Season three of THE FOLLOWING has kicked off and everyone wants to know just what’s ahead for Ryan Hardy. The man who can answer that best is Kevin Bacon, and he talks about why this season is so unique for him and the show. Plus former WWE Superstar Alberto DelRio is now Alberto El Patron and heading up the crew of LUCHA UNDERGROUND on ElRey. He talks about the rich history off wrestling in his native land and just why thing went south at The WWE.

The new USA Event Series DIG is about to begin and we take you to the set for an exclusive you’ll only here with us in just a few days.
Be sure to follow us on 
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The Point Radio: Jason Hervey Playing Both Sides Of The Law

By sight, you know Jason Hervey as big brother Wayne from the classic WONDER YEARS, but in the decades since he’s been behind his desk helping create some exciting TV and movies projects. His latest is OUTLAW COUNTRY (premiering this week on WGN America), taking a unique reality look at both sides of the law in a small town. Jason fills us in on the show and more, plus we are on the set of the VH1 series HINDSIGHT. Time travel saga or soap opera? Stars Laura Ramsey and Craig Horner weigh in.

In a few days,we go to the set of the USA Network hit series SIRENS, plus a look at this season of BLACK SAILS from Starz. Be sure to follow us on Twitter @ThePointRadio.

Marc Alan Fishman: Just Live Your Dream

I recently passed the one-year mark at my day job – in-house graphic designer for a software company in the higher education sector – and in having my performance review I reached an odd catharsis. I realized that I’d been a graphic designer professionally for over a decade, and had finally crossed the bridge beyond what I deemed pixel pushing. With that in mind, my desire for more was evident. Without a professional filter, I let my boss know exactly what I’d had in mind. In a flash of a few minutes, I’d all but admitted that I was being wasted as an asset… and for the first time, it wasn’t just a load of bull-squat. Just so you know: The first ten years on the job is really you learning to become a productive member of society.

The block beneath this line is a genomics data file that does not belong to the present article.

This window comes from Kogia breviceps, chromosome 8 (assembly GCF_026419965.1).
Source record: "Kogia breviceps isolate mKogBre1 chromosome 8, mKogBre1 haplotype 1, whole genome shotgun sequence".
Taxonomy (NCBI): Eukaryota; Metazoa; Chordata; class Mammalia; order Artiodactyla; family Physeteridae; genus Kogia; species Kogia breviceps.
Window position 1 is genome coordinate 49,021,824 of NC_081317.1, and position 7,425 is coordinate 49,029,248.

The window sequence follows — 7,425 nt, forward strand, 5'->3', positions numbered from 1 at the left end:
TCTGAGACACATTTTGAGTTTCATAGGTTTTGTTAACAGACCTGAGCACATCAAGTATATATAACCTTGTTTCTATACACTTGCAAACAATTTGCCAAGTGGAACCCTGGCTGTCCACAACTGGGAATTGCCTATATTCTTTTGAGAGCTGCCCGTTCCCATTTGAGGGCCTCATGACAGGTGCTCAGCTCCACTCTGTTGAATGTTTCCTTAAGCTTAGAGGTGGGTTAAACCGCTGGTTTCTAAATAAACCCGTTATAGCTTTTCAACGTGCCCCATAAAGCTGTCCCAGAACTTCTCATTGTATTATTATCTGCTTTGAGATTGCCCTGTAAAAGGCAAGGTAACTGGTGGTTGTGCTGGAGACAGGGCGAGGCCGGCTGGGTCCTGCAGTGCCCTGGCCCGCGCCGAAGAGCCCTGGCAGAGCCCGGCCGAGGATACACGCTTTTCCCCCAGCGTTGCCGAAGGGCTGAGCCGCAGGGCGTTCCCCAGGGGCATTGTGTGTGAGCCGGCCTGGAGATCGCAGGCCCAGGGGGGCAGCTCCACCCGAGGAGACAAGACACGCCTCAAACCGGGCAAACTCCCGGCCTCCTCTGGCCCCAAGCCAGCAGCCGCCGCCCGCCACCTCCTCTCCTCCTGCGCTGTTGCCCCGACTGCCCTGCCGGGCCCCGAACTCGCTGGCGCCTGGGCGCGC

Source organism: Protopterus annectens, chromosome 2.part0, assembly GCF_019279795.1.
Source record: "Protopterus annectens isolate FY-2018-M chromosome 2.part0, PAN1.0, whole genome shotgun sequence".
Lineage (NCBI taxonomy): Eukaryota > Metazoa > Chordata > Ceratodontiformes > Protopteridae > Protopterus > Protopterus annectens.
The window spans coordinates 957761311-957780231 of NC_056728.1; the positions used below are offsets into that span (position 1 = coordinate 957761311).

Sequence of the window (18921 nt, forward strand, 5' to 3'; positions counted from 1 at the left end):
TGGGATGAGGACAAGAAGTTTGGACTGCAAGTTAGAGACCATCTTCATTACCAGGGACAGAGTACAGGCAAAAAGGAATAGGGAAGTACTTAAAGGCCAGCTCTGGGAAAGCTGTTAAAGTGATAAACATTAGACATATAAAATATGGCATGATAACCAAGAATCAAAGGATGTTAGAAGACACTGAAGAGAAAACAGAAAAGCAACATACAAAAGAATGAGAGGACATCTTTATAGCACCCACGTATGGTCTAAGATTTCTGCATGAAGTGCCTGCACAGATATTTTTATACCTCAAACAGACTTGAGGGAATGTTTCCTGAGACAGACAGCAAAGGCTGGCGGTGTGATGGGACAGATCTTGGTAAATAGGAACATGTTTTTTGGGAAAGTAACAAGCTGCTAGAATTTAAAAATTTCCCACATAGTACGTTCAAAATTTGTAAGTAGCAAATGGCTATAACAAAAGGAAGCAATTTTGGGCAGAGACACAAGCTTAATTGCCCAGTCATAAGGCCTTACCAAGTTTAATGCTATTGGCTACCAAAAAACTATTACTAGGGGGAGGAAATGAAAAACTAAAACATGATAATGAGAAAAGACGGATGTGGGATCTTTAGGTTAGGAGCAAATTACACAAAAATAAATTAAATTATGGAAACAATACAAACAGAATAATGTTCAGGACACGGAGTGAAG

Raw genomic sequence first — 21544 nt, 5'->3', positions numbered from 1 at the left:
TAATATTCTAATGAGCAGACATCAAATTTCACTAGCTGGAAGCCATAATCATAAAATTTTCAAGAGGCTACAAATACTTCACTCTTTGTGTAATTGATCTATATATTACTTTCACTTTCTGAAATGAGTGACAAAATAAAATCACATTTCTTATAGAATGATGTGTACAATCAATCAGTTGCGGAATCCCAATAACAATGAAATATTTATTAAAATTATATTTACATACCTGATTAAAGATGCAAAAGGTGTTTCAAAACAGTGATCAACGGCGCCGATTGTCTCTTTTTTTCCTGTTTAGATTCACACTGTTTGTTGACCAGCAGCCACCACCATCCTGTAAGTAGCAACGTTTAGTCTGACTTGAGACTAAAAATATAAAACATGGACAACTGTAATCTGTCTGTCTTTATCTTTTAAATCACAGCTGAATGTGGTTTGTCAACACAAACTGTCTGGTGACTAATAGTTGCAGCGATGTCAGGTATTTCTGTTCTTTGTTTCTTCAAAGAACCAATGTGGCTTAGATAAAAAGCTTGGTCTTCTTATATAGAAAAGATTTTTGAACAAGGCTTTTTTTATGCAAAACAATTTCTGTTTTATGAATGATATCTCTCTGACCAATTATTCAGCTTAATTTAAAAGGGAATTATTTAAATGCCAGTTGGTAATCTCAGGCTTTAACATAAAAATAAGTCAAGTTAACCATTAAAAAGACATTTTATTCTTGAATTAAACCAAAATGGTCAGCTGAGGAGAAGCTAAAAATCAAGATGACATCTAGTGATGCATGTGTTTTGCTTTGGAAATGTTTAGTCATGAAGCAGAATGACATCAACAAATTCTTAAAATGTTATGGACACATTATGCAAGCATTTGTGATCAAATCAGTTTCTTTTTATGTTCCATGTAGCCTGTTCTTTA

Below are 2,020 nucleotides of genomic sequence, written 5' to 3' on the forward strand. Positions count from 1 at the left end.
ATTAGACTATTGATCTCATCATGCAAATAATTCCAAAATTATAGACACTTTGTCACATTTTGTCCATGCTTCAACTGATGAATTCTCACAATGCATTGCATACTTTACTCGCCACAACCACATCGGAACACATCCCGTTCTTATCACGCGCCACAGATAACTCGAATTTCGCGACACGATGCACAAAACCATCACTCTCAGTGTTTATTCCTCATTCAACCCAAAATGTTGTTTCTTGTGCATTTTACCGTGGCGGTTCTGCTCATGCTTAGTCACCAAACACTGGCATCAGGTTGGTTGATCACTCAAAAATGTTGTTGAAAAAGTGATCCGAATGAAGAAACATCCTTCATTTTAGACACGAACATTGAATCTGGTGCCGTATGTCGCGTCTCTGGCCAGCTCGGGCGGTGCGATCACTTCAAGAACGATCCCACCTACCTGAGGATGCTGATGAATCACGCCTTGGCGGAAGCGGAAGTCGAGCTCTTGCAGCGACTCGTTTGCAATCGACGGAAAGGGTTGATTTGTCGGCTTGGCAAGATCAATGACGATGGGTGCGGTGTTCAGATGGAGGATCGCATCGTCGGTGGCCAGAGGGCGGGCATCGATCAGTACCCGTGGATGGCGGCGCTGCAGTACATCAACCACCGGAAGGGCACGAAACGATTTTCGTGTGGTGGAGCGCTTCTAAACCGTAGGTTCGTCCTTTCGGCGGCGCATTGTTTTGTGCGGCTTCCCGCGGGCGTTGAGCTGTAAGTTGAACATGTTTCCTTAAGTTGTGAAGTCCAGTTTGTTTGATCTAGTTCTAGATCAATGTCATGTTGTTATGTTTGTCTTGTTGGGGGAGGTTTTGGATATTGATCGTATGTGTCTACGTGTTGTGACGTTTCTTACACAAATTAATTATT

My coworker lamented to me (post review-rant) that I was “so talented” (I swear I didn’t pay her to say it), that it baffled her I wasn’t “actually doing what I love.” That stung, but not for the reasons you might think. She was specifically speaking to my desire to work in comics, professional wrestling, the movies, TV, or just about any medium where scantily clad men and women fight for reasons that make little to no sense. While some might sigh that they’ve not attained their dreamed station in life, my ire was raised more because those aforementioned media are all veritable pipe dreams to me because of the systems built around them.

From the outside looking in, becoming an entity worthy of a title page (or credit roll, etc.) is akin perhaps to getting a city job in Chicago. As my Uncle Howard once lamented on his position: “It’s more about who you know than what you know.” For every year as an indie creator attending comic cons, those ladies and gents working at Marvel and DC (and Boom!, IDW, Dark Horse, etc.) all seemed to carry a collected air amongst them. An unspoken bond, I assume, built through late-night editor notes, insane deadlines, and the knowledge that at the end of the day your name appeared next to Batman, Deadpool, or G.I. Joe. And when pressed for how these lucky ducks got into their positions? Well, it’s been said in my column enough for you to know the joke by now: Getting into comics is like getting out of prison. As soon as you find a way to do it, they seal it up on your way out.

And what of the great and powerful WWE? Well, according to their careers page, you must have 5-10 years experience writing for TV before you can even come knocking on the front gate. So how might one get into writing for TV? Well, step one would be not living in Chicago. The simple truth is tinsel town isn’t looking beyond its borders for the next big thing. Why? Because they don’t have to. The next big thing is serving them a latte, parking their car, or telling them jokes in a dive-bar on a Thursday night.

There’s often that illusion that one might be able to make it in their own town – grow a brand, and fan base, and then let the big boys find you – but that in and of itself is a house of cards. Take it from the indie guy whose been doing it long enough to know; there’s plenty of other great talents working shoulder to shoulder with you right where you are, sharing the exact same hopes and dreams. In short, it’s not always going to be the sweat on your brow, or the meticulously crafted prose you spout that will find you your meal ticket. “It’s more about who you know than what you know.”